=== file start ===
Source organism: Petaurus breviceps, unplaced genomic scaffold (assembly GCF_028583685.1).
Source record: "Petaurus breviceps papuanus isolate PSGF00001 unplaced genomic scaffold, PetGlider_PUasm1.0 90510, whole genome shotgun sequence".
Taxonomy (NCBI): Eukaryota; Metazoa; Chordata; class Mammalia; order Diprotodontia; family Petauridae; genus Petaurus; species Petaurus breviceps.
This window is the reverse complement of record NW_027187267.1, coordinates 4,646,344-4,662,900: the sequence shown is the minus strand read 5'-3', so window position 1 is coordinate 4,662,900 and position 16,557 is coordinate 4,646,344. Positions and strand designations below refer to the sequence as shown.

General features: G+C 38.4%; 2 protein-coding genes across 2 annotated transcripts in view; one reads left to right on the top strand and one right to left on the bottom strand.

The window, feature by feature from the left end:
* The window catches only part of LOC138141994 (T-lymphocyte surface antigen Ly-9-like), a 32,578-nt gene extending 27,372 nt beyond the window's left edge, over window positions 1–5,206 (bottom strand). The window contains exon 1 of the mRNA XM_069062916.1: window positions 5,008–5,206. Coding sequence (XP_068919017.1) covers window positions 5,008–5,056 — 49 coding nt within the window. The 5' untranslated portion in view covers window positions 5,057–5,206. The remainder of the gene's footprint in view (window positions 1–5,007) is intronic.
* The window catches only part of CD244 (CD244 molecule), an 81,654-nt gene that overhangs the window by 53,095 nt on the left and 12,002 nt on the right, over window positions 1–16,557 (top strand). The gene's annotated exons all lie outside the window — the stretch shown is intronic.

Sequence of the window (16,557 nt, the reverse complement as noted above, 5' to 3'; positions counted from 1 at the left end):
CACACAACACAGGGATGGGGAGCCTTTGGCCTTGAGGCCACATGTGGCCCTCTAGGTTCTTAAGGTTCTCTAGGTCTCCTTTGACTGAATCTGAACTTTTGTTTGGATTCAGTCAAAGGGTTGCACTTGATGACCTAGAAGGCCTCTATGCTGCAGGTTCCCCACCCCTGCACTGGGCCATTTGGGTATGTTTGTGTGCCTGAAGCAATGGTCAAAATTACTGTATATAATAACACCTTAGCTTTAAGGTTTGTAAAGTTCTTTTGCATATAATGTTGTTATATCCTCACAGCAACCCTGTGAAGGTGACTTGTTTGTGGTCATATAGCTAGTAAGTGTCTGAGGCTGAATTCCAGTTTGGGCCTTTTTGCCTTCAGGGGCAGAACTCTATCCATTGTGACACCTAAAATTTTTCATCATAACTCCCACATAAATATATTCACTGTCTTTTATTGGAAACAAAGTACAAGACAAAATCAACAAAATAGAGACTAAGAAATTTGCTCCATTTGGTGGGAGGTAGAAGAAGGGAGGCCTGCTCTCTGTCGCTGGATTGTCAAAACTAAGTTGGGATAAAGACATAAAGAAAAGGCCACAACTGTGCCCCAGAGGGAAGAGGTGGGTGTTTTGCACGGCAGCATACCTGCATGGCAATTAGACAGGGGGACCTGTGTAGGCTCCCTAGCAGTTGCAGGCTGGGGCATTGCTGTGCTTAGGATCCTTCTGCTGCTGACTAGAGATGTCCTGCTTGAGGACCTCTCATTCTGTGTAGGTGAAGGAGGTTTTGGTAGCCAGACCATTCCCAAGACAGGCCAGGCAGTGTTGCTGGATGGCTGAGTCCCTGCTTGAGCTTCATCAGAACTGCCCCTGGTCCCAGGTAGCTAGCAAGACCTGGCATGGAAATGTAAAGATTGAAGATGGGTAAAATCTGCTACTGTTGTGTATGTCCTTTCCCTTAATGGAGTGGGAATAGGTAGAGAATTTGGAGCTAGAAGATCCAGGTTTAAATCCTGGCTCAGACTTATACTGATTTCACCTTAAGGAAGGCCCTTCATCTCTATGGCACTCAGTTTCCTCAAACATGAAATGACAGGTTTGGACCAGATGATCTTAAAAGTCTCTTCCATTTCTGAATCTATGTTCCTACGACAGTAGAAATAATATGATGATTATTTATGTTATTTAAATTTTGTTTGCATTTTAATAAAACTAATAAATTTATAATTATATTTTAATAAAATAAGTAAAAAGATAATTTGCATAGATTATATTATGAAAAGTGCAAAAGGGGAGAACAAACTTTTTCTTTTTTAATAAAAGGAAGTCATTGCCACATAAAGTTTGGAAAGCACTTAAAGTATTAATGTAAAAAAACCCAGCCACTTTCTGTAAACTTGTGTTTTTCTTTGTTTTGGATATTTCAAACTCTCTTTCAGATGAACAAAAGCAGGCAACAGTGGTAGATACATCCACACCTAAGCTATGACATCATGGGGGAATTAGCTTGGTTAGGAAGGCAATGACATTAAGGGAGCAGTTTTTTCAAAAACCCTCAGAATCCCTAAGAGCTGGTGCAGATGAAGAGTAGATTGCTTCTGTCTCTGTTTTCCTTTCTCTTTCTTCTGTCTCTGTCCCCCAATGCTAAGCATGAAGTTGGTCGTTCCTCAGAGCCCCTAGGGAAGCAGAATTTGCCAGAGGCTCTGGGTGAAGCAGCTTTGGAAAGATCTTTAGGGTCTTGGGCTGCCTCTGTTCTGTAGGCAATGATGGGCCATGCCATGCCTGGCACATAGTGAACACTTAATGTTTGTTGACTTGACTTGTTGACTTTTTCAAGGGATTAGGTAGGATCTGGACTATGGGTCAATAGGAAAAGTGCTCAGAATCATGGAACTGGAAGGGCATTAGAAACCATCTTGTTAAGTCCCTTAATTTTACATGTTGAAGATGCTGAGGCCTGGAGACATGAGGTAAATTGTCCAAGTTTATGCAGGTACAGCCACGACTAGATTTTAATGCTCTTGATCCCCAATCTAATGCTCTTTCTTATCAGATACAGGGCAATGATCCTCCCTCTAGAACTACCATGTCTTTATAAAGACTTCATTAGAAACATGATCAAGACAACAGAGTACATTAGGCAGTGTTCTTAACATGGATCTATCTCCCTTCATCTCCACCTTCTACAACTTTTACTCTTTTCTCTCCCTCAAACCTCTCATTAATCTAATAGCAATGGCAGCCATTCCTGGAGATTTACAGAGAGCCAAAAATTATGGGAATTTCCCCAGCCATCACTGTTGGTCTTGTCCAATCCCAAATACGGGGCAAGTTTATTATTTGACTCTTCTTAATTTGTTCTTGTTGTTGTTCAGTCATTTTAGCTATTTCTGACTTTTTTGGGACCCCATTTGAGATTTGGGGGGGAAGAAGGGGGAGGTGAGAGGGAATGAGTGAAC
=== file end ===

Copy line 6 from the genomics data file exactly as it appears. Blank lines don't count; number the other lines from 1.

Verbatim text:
The window, feature by feature from the left end: